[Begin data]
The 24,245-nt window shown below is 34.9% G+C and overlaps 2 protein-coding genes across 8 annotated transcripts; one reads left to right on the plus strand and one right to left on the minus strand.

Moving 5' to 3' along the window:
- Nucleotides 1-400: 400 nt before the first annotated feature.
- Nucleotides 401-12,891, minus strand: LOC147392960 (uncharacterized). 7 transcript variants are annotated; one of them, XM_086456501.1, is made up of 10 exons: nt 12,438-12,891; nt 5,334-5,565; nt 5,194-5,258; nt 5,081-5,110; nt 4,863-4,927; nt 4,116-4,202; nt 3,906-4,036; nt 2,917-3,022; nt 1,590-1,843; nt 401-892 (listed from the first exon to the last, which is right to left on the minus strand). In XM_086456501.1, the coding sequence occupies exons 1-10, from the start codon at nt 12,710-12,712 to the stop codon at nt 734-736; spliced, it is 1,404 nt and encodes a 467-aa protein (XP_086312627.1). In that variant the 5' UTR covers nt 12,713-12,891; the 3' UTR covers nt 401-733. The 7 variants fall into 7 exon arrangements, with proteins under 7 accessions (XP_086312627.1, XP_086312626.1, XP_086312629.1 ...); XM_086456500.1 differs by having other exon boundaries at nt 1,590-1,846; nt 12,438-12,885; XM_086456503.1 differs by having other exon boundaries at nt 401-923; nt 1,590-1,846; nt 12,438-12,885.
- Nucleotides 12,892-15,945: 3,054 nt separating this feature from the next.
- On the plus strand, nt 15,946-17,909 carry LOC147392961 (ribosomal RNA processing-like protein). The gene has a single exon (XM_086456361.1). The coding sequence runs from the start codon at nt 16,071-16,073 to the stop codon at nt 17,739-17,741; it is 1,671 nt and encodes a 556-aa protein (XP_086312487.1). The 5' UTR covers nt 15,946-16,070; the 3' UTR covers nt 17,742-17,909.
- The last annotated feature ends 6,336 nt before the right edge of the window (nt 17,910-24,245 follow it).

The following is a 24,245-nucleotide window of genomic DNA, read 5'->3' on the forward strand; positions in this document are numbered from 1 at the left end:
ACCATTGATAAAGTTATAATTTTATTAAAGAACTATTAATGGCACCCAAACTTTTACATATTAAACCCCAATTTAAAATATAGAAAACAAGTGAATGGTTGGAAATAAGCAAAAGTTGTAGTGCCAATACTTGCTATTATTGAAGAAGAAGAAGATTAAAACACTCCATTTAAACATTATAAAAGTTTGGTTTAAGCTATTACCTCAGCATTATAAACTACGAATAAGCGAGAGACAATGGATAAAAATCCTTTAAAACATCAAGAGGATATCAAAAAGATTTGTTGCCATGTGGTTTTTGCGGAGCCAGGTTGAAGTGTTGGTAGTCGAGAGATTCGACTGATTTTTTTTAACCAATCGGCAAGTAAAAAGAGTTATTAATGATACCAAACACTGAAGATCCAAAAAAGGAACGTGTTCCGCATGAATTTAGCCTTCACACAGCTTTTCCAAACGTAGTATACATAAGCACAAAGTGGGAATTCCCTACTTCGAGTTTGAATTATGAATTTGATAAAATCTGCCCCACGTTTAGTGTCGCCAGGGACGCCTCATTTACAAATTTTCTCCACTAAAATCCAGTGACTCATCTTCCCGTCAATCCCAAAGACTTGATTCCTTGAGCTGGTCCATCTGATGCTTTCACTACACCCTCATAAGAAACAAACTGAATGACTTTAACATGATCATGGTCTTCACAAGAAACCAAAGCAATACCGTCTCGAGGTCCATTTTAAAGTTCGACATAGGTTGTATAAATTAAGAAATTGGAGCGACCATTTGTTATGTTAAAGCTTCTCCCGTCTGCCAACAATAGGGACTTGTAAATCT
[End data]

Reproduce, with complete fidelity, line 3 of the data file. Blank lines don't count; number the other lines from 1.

- Nucleotides 1-400: 400 nt before the first annotated feature.